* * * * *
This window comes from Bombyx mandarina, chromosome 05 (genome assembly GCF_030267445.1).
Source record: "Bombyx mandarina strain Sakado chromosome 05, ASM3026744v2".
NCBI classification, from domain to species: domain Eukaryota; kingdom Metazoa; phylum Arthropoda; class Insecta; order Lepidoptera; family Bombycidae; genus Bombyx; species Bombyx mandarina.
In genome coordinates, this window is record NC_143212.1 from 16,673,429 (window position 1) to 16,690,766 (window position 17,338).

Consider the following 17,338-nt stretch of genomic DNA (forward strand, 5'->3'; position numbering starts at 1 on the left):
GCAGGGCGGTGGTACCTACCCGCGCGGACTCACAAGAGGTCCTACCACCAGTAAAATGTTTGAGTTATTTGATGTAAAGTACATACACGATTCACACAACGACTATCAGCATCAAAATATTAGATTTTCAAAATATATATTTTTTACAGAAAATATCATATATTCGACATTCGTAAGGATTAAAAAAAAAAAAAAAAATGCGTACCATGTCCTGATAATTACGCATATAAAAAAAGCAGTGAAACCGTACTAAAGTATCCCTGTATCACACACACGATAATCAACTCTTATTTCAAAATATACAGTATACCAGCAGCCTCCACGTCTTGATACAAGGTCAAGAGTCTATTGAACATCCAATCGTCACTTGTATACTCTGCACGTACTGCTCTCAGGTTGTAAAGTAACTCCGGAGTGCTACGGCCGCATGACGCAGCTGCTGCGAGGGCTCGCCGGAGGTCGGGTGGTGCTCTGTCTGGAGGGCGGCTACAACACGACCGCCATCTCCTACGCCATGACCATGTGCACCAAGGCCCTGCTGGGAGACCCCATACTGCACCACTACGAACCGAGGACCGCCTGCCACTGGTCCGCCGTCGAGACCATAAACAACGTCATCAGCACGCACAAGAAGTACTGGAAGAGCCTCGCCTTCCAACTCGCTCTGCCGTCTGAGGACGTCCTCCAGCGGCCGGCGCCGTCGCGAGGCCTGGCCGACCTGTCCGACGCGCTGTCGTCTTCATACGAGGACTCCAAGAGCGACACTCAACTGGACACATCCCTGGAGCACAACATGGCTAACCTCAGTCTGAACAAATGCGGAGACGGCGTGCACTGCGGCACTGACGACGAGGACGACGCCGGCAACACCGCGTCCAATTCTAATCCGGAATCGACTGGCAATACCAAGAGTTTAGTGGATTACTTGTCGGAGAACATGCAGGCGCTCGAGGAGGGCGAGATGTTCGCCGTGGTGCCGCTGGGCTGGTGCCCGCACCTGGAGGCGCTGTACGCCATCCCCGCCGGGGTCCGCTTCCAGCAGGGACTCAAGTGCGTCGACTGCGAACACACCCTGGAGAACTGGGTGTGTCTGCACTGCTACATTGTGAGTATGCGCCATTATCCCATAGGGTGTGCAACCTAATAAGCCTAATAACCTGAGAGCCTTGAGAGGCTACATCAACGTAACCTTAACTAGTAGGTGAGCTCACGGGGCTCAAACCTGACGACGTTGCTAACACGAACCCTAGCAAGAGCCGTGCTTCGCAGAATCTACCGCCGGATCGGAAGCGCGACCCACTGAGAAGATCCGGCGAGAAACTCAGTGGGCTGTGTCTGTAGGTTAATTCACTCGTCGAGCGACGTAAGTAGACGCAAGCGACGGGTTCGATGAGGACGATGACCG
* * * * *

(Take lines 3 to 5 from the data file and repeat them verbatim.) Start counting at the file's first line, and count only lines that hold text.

NCBI classification, from domain to species: domain Eukaryota; kingdom Metazoa; phylum Arthropoda; class Insecta; order Lepidoptera; family Bombycidae; genus Bombyx; species Bombyx mandarina.
In genome coordinates, this window is record NC_143212.1 from 16,673,429 (window position 1) to 16,690,766 (window position 17,338).

Consider the following 17,338-nt stretch of genomic DNA (forward strand, 5'->3'; position numbering starts at 1 on the left):